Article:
The Grand, Blue Mouse leap to digital (whether they like it or not)
Technology is stalking the mouse and the elephant, and it is up to us to save them. The Blue Mouse Theatre and The Grand Cinema, with its elephant logo, are old school Tacoma favorites, down to their homemade, hand-me-down vibe. They, unlike the multiplexes, still show 35mm films on projectors – and that is the problem. Those projectors are about 10 months from obsolescence. Studios already have gone digital, and soon will stop putting their films on film. If independent movie houses do not upgrade to digital, they will have no movies to show. Those digital systems cost about $75,000 each. That is a big bite for The Blue Mouse, with one screen. The bill for The Grand, with four screens and a more complex set-up, will be $344,000. Now both theaters are depending on fans, patrons and different strategies to raise the money to stay in business.
Tacomans have run The Grand and Blue Mouse outside of the corporate realm. That has meant that the non-profit Grand has brought art-house movies and film festivals to town while the privately owned Blue Mouse is thriving as one of the nation’s oldest neighborhood movie houses. John Hamrick opened The Blue Mouse, named for a club in Paris, in 1923 with “The Green Goddess.” It prospered, changed hands, and prospered a little less as it wore out. It was The Bijou when its previous owner was about to give up on it and sell it for any use at all. A consortium, assembled by Proctor merchant Bill Evans, bought, refurbished and reopened it under its original name in 1994. It is now on the National Register of Historic Places. That consortium has never taken a penny on their investment, said manager Sue Evans (no relation to Bill), and The Blue Mouse is Tacoma’s only neighborhood theater playing second-run flicks and selling tickets for about half the price as the chains. Every Saturday night it shows “The Rocky Horror Picture Show” with performances by The Blue Mouseketeers, Come the holidays, there is the “It’s A Wonderful Life” benefit, with Santa, for the FISH Food Bank.
The Blue Mouse is a Proctor neighborhood tradition that brings folks in from all over town. Sue Evans, who moved up from popcorn server in the movie biz, has managed what she calls “The Mouse” for nearly 18 years with impressive frugality. Her husband, Dave, does maintenance jobs for free. Those bright blue seats? She got them from a corporate theater that went out of business, hauled in volunteers to clean them and saved about $40,000. In 18 years, she said, she has saved $100,000 to invest in a new roof, repairs and an accessible bathroom. There is no way, she said, that she can come up with $75,000 by fall. That is why, when she saw the digital switch coming, she hoped it would slow down. “Most of us knew the change was coming, but most of us didn’t think they’d stop making prints,” she said. Then came the letter from 20th Century Fox. “It said, if you don’t switch, we won’t even license films to you,” she said. “We don’t have a choice.”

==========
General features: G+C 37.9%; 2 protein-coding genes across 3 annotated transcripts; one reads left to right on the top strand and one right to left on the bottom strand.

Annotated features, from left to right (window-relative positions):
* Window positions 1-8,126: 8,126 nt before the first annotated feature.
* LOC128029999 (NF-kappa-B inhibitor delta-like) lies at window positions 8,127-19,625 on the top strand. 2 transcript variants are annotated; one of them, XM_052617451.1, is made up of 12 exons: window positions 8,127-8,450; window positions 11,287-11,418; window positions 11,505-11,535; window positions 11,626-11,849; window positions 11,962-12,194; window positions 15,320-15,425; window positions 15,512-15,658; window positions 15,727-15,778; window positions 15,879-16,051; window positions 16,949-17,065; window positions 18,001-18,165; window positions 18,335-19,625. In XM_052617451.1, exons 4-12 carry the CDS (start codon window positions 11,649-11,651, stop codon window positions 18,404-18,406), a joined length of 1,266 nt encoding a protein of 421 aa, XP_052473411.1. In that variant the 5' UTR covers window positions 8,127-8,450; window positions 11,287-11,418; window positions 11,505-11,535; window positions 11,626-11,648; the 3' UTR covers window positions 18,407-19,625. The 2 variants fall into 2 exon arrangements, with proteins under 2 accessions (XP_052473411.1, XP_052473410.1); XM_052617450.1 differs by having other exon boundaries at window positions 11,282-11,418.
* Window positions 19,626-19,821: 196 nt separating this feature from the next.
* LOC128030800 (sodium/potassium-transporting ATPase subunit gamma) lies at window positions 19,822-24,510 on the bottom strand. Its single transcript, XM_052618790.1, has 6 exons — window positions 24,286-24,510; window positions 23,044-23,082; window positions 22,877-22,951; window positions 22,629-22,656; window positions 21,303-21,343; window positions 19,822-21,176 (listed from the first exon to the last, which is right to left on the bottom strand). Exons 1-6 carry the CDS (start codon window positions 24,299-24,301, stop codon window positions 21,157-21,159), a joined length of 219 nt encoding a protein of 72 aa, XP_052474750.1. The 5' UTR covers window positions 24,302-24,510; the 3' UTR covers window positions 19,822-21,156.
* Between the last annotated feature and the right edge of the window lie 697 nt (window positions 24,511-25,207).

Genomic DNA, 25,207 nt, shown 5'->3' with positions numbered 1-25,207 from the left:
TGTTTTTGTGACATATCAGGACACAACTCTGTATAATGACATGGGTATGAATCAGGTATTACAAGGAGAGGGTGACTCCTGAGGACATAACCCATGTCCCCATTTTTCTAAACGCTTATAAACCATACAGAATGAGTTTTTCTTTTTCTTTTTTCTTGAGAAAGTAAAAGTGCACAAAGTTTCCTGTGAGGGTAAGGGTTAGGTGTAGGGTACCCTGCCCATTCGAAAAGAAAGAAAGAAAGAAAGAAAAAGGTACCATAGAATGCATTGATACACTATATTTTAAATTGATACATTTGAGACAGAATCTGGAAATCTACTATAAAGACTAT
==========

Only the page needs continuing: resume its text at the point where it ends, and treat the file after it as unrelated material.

Evans opted to raise the $75,000 through Kickstarter, a website that gathers pledges for creative projects. People pledge credit card donations and, if the project reaches its goal by the end of the campaign, those pledges get processed. If the project does not make goal, the pledges are not cashed in. She posted the pitch on the site Nov. 19 and started working the movie crowds and contacts to contribute. By Nov. 27, The Mouse had $26,862 in donations. Evans has sweetened the process with incentives, including free tickets, popcorn and pop, as well as prints of a watercolor of the building. She is optimistic. Over at The Grand, so is manager Philip Cowan.
Built in an old Odd Fellows hall, The Grand opened as a for-profit art house in the 1990s, and failed. In 1997 volunteers raised the money to buy it and run it as a non-profit. Fans can buy memberships, which give them free parking and popcorn and the satisfaction of contributing to the theater. Cowan launched a more traditional campaign focusing on that base. He invited them to special showings of films and started each show with a pitch for donations. The Grand, he said, will have to spend $344,000 to put digital systems into each theater. One will have 3-D, which costs more than the basic $75,000 package. A surprising number of art films, including Werner Herzog’s “Cave of Forgotten Dreams,” are coming out in 3-D, he said. Another projection room will retain a functional 33mm projector for vintage films, like those in the Grindhouse series. That will be complicated, and raise costs. “Our hope is to get one-third of our overall goal from grants, and the rest coming from donations,” Cowan said.
It looks good, with about $20,000 in so far. “We have done a mailing to all our members, and donations are coming in,” he said. “We also have a trailer, which we are playing in front of all our movies.” The Grand has built a reserve fund that supports good programs, like film festivals, that do not pay for themselves. “If we have to dip into our reserves a bit to finish out a screen, we could,” Cowan said. “We’d hate to do that.” Still, it is an option that only comes with a history of good management, of listening to the viewers. The Grand and The Blue Mouse operate that way and have become a true gift to Tacoma. It is good to see Tacomans recognizing that, and doing right by them in return. In Tacoma, we can put money down that technology will not kill the mouse and the elephant.
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